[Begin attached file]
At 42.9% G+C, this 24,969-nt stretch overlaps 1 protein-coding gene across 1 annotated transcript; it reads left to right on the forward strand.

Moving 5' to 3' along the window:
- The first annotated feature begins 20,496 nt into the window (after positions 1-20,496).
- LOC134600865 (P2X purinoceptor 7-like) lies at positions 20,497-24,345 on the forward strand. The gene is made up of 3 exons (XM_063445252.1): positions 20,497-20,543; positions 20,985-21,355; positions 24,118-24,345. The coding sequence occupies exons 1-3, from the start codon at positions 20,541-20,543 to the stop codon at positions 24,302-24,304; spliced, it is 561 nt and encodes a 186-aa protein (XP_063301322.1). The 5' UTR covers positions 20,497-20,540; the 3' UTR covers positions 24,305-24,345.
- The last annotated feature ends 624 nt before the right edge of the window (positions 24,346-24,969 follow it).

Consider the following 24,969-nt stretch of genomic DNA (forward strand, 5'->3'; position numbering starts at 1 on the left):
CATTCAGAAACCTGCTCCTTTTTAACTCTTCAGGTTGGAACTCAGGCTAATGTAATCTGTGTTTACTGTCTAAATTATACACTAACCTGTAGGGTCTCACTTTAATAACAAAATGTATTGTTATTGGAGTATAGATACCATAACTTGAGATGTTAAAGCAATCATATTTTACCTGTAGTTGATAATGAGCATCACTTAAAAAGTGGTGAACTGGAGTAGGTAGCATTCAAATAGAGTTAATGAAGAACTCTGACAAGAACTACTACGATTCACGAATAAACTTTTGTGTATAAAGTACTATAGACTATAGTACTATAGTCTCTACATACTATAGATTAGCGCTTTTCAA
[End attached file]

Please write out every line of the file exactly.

At 42.9% G+C, this 24,969-nt stretch overlaps 1 protein-coding gene across 1 annotated transcript; it reads left to right on the forward strand.

Moving 5' to 3' along the window:
- The first annotated feature begins 20,496 nt into the window (after positions 1-20,496).
- LOC134600865 (P2X purinoceptor 7-like) lies at positions 20,497-24,345 on the forward strand. The gene is made up of 3 exons (XM_063445252.1): positions 20,497-20,543; positions 20,985-21,355; positions 24,118-24,345. The coding sequence occupies exons 1-3, from the start codon at positions 20,541-20,543 to the stop codon at positions 24,302-24,304; spliced, it is 561 nt and encodes a 186-aa protein (XP_063301322.1). The 5' UTR covers positions 20,497-20,540; the 3' UTR covers positions 24,305-24,345.
- The last annotated feature ends 624 nt before the right edge of the window (positions 24,346-24,969 follow it).

Consider the following 24,969-nt stretch of genomic DNA (forward strand, 5'->3'; position numbering starts at 1 on the left):
CATTCAGAAACCTGCTCCTTTTTAACTCTTCAGGTTGGAACTCAGGCTAATGTAATCTGTGTTTACTGTCTAAATTATACACTAACCTGTAGGGTCTCACTTTAATAACAAAATGTATTGTTATTGGAGTATAGATACCATAACTTGAGATGTTAAAGCAATCATATTTTACCTGTAGTTGATAATGAGCATCACTTAAAAAGTGGTGAACTGGAGTAGGTAGCATTCAAATAGAGTTAATGAAGAACTCTGACAAGAACTACTACGATTCACGAATAAACTTTTGTGTATAAAGTACTATAGACTATAGTACTATAGTCTCTACATACTATAGATTAGCGCTTTTCAA